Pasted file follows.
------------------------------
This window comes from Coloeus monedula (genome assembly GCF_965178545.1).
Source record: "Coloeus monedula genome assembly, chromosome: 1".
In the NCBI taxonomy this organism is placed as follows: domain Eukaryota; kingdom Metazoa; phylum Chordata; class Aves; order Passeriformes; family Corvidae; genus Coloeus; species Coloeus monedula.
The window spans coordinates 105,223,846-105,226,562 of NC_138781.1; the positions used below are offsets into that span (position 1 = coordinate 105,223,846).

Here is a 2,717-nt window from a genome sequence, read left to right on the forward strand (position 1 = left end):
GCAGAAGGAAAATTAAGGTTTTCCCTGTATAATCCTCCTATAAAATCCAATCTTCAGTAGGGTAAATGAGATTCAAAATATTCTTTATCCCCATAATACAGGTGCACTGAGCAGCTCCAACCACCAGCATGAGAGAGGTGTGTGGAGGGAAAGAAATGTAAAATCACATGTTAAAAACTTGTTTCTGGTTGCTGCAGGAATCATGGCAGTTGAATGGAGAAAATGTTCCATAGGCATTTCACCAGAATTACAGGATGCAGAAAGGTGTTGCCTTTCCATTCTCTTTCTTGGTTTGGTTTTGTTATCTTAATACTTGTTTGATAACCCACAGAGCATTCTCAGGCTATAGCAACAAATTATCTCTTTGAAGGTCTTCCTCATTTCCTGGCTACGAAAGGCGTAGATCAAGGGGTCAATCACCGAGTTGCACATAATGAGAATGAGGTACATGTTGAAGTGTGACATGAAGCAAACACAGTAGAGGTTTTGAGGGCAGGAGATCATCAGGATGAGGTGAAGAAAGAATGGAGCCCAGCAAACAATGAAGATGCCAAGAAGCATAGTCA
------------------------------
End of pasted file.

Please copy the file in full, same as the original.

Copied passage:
This window comes from Coloeus monedula (genome assembly GCF_965178545.1).
Source record: "Coloeus monedula genome assembly, chromosome: 1".
In the NCBI taxonomy this organism is placed as follows: domain Eukaryota; kingdom Metazoa; phylum Chordata; class Aves; order Passeriformes; family Corvidae; genus Coloeus; species Coloeus monedula.
The window spans coordinates 105,223,846-105,226,562 of NC_138781.1; the positions used below are offsets into that span (position 1 = coordinate 105,223,846).

Here is a 2,717-nt window from a genome sequence, read left to right on the forward strand (position 1 = left end):
GCAGAAGGAAAATTAAGGTTTTCCCTGTATAATCCTCCTATAAAATCCAATCTTCAGTAGGGTAAATGAGATTCAAAATATTCTTTATCCCCATAATACAGGTGCACTGAGCAGCTCCAACCACCAGCATGAGAGAGGTGTGTGGAGGGAAAGAAATGTAAAATCACATGTTAAAAACTTGTTTCTGGTTGCTGCAGGAATCATGGCAGTTGAATGGAGAAAATGTTCCATAGGCATTTCACCAGAATTACAGGATGCAGAAAGGTGTTGCCTTTCCATTCTCTTTCTTGGTTTGGTTTTGTTATCTTAATACTTGTTTGATAACCCACAGAGCATTCTCAGGCTATAGCAACAAATTATCTCTTTGAAGGTCTTCCTCATTTCCTGGCTACGAAAGGCGTAGATCAAGGGGTCAATCACCGAGTTGCACATAATGAGAATGAGGTACATGTTGAAGTGTGACATGAAGCAAACACAGTAGAGGTTTTGAGGGCAGGAGATCATCAGGATGAGGTGAAGAAAGAATGGAGCCCAGCAAACAATGAAGATGCCAAGAAGCATAGTCA